Studies in Latin Moods and Tenses

Studies in Latin Moods and Tenses

HERBERT CHARLES ELMER
BENJAMIN IDE WHEELER
CHARLES EDWIN BENNETT
GEORGE PRENTICE BRISTOL
Volume: 6
Copyright Date: 1898
Published by: Cornell University Press
Pages: 240
https://www.jstor.org/stable/10.7591/j.cttq44t3
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  • Book Info
    Studies in Latin Moods and Tenses
    Book Description:

    This work contradicts claims by Latin grammarians that in certain expressions the present and perfect tenses of the subjunctive are used without difference. At the same time, it establishes between these two tenses certain important and clearly-marked distinctions as used in prayers, in expressions of contingent futurity, and in expression which have been mistakenly appealed to as instances of a potential subjunctive.

    eISBN: 978-0-8014-6648-9
    Subjects: Language & Literature

Table of Contents

  1. Front Matter
    (pp. i-iv)
  2. Table of Contents
    (pp. v-ix)
  3. INTRODUCTORY REMARKS.
    (pp. 1-14)

    The following pages are offered primarily in the hope of proving unjust the claims of Latin grammarians that in certain expressions the present and perfect tenses of the subjunctive are used without difference of meaning, and of establishing between these two tenses certain important and clearly-marked distinctions. I emphasize thus the primary aim I have in view in order that my peculiar system of classification may be better understood. Had my intention been to give a minute classification showing all the various shades of meaning of the subjunctive mood, with the relative frequency of each use, I should have followed...

  4. I. Tenses in Volitive And Optative Expressions.
    (pp. 15-113)

    In many of the passages cited below, the emotion of the speaker will be perfectly evident. Where this is not the case, however, I have added such comments as seemed desirable, for the purpose of refreshing the reader’s memory regarding the context in which the passage is found, the character of the person speaking, etc., etc. It should be noticed—and this is a point which I wish particularly to emphasize—that the verbs used in these expressions are, in nearly every case, such as may be naturally associated with quick or energetic action. The importance of noticing this fact...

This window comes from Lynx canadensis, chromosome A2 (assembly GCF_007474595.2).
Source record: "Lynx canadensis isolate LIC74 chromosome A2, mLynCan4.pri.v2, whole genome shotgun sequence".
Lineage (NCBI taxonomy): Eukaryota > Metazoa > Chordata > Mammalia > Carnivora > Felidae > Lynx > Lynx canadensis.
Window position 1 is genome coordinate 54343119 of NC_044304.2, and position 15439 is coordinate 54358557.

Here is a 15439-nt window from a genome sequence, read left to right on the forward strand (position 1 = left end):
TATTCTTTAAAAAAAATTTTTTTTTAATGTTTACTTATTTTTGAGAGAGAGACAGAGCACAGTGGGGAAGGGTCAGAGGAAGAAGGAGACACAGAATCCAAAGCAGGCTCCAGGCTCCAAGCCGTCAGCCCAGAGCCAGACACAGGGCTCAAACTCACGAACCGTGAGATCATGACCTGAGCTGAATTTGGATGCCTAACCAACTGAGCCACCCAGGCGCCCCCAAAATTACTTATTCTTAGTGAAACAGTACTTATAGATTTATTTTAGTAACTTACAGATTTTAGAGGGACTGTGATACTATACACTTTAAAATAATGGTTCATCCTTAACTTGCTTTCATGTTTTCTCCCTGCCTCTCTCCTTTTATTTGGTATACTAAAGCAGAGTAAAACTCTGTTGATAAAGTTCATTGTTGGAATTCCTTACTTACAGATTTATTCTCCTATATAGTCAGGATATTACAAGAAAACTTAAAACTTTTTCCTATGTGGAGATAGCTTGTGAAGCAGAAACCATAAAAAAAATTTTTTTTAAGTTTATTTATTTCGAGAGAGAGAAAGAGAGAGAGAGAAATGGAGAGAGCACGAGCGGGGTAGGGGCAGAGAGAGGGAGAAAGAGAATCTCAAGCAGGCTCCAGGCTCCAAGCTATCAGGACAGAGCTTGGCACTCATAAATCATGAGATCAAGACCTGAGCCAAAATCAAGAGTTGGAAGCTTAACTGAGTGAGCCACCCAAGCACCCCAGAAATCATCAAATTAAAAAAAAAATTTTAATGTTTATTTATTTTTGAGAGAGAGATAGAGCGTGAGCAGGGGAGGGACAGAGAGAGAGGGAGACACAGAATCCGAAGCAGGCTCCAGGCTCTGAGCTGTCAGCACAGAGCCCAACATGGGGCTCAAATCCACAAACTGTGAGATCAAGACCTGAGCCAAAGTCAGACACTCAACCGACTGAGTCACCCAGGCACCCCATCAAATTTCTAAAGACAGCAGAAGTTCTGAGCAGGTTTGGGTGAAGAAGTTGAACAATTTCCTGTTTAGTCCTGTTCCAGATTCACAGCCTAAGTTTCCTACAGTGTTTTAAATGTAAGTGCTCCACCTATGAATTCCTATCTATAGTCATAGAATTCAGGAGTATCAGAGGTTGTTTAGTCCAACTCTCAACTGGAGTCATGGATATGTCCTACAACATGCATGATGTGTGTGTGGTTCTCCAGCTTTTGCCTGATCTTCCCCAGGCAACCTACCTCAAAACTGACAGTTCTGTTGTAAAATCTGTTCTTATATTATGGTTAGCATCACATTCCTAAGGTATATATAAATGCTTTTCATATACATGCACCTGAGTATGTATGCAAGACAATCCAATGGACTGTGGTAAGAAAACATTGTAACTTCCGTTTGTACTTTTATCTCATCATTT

5. II. TENSES IN EXPRESSIONS OF CONTINGENT FUTURITY.
    (pp. 114-174)

    In attempting to determine the distinction between the tenses in expressions of contingent futurity, we may start with the same general principles which I have laid down in Part I in discussing the volitive subjunctive. In the present tense we may still look for progress and deliberate action; in the perfect for a hurried leap over the beginning and the progress of the act and a concentration of the attention upon its full and complete accomplishment in the future. However, the application of this fundamental idea to these particular expressions would lead one to expect, in the perfect tense, results...

  6. III. THE SUPPOSED POTENTIAL USE OF THE SUBJUNCTIVE MOOD.
    (pp. 175-231)

    To my mind, no part of our Latin Grammars is less satisfactory than that which treats of the so-called “Potential Subjunctive”. The sections devoted to this subject seem to me a conglomeration of misconceptions, groundless theories and false logic. In the first place, the term “Potential” itself, as used in our grammars, seems unwarranted. It is used to include the wide sweep of ideas covered by nearly all the various auxiliary verbs in the English language, indicating all the concepts represented by “may”, “can”, “might”, “could”, “would”, “should”, and “must”.

    The term “Potential” can properly, it seems to me, be...

  7. Back Matter
    (pp. 232-232)